• Watch time (how long people watched)
  • Number of views
  • Subscriber change
  • Traffic source
  • Audience demographics (age, gender, geography)

You can use this information to determine what kind of content works for your channel and to determine what other ideas are worth pursuing. What video was most popular and how can you create similar content? What kind of content doesn’t exist yet that your audience might enjoy?

Remember, to grow your channel, you also need to create a consistent experience across videos and make it easy for people to understand that you have more than the video they just enjoyed. “Certain things you get good at, like intros or like graphic design, can really help people stay engaged with your video,” says Brownlee. 

4 Common YouTube Questions (and Answers)

To kick off your future success with knowing how to make a YouTube video, we’ve answered some of the most popular questions beginner YouTubers have.

1. How many views do you need to get paid on YouTube?

To get paid through advertisements on your page by YouTube, you have to qualify for the YouTube Partner Program. To be accepted to the program you must:

  • Have at least 1,000 subscribers
  • Have more than 4,000 valid public watch hours in the past year
  • Create an AdSense account
  • Sign YouTube’s terms and conditions

2. How much money can you make on YouTube?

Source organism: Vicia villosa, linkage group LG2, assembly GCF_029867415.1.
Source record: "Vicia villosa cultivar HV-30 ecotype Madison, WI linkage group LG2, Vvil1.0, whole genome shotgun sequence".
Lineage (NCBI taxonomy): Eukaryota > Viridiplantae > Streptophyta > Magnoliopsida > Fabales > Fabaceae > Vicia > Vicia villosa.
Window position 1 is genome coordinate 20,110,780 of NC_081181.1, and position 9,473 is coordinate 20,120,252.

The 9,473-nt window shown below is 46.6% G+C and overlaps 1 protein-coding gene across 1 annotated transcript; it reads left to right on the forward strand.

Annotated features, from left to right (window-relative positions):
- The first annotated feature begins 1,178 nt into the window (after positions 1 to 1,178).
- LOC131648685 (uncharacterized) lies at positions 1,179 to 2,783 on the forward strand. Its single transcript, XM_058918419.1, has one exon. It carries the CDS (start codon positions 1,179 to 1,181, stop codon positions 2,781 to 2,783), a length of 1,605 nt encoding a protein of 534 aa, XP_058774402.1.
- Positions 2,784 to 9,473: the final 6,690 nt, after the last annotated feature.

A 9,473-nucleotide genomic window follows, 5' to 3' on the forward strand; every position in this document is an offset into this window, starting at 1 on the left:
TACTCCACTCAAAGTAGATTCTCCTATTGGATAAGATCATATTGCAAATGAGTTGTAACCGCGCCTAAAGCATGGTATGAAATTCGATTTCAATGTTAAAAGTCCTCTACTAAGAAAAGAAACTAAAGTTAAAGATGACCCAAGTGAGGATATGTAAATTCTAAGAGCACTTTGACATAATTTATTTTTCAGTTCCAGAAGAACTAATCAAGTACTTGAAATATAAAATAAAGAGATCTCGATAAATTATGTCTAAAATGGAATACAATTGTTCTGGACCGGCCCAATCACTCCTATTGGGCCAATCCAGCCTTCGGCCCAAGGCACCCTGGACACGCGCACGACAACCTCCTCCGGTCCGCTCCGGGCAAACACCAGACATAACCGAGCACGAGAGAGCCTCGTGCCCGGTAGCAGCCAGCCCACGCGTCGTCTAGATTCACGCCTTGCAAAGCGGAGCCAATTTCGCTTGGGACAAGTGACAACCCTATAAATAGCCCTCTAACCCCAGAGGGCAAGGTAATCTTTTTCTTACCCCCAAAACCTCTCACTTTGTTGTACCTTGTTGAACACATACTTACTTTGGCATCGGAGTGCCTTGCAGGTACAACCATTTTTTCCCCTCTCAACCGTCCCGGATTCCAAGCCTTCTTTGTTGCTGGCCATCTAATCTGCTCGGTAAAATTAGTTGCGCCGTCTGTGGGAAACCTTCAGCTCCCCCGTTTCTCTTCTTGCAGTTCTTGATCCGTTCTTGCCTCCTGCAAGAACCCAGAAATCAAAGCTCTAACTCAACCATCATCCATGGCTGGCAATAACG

The most popular YouTubers make millions every year. In 2020, some of the top earners included:

  • Dude Perfect with $23 million
  • Mr. Beast with $24 million
  • Rhett and Link with $20 million

Even kids can earn serious money on YouTube. Nine-year-old Ryan Kaji earned $29.5 million in 2020, making him the highest earning YouTuber of the year.

The amount of money you make depends on how you diversify your income and how popular your channel becomes. YouTubers make an income through a variety of methods:

  • Merchandise sales
  • Sponsored content
  • Patreon
  • Ads 

As far as money made directly on YouTube, according to Forbes estimates, a YouTuber can make up to $5 per 1,000 video views.

3. How long does it take for a video to get views on YouTube?

When you first post a video, YouTube may boost your video since it’s new content. That means you can start getting views right away.
But, since your video lives indefinitely on YouTube, it might get traction and views months (or even years) after it was published. 

4. How do you make a YouTube video for free?

You can learn how to make a video on YouTube without spending a penny, especially if you use your existing phone to film. Then, edit footage on your computer using free editors like iMovie or DaVinci Resolve or directly on your phone with free popular apps like Quik or WeVideo. 

You’ll produce a high-quality video, without investing money in expensive programs or equipment. 

Make Your Own YouTube Channel!

YouTube Success: Script, Shoot, Edit with MKBHD

Written By

Kaitlyn Arford

  • Click here to share on Twitter
  • Click here to share on Facebook
  • Click here to share on LinkedIn
  • Click here to share on Pinterest